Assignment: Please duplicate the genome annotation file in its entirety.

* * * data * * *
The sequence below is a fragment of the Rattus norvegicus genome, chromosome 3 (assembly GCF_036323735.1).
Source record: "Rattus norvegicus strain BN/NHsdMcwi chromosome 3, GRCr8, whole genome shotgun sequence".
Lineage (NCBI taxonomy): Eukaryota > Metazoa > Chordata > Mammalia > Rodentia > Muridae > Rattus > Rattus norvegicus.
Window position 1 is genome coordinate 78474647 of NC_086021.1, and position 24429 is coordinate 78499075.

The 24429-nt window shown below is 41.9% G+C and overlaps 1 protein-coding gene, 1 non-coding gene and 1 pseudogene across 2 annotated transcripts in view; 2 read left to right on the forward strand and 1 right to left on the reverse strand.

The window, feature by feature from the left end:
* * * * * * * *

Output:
The sequence below is a fragment of the Rattus norvegicus genome, chromosome 3 (assembly GCF_036323735.1).
Source record: "Rattus norvegicus strain BN/NHsdMcwi chromosome 3, GRCr8, whole genome shotgun sequence".
Lineage (NCBI taxonomy): Eukaryota > Metazoa > Chordata > Mammalia > Rodentia > Muridae > Rattus > Rattus norvegicus.
Window position 1 is genome coordinate 78474647 of NC_086021.1, and position 24429 is coordinate 78499075.

The 24429-nt window shown below is 41.9% G+C and overlaps 1 protein-coding gene, 1 non-coding gene and 1 pseudogene across 2 annotated transcripts in view; 2 read left to right on the forward strand and 1 right to left on the reverse strand.

The window, feature by feature from the left end: